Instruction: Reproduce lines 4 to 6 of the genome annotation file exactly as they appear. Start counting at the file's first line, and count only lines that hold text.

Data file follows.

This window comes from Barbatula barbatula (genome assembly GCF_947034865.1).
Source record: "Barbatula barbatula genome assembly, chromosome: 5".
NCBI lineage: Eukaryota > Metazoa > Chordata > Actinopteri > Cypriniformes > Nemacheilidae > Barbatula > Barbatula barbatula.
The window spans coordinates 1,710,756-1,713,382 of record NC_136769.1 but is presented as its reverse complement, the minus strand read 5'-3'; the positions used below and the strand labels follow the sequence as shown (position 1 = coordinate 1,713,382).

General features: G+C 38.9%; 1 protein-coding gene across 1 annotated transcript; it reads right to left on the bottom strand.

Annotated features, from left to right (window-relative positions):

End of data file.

The window spans coordinates 1,710,756-1,713,382 of record NC_136769.1 but is presented as its reverse complement, the minus strand read 5'-3'; the positions used below and the strand labels follow the sequence as shown (position 1 = coordinate 1,713,382).

General features: G+C 38.9%; 1 protein-coding gene across 1 annotated transcript; it reads right to left on the bottom strand.

Annotated features, from left to right (window-relative positions):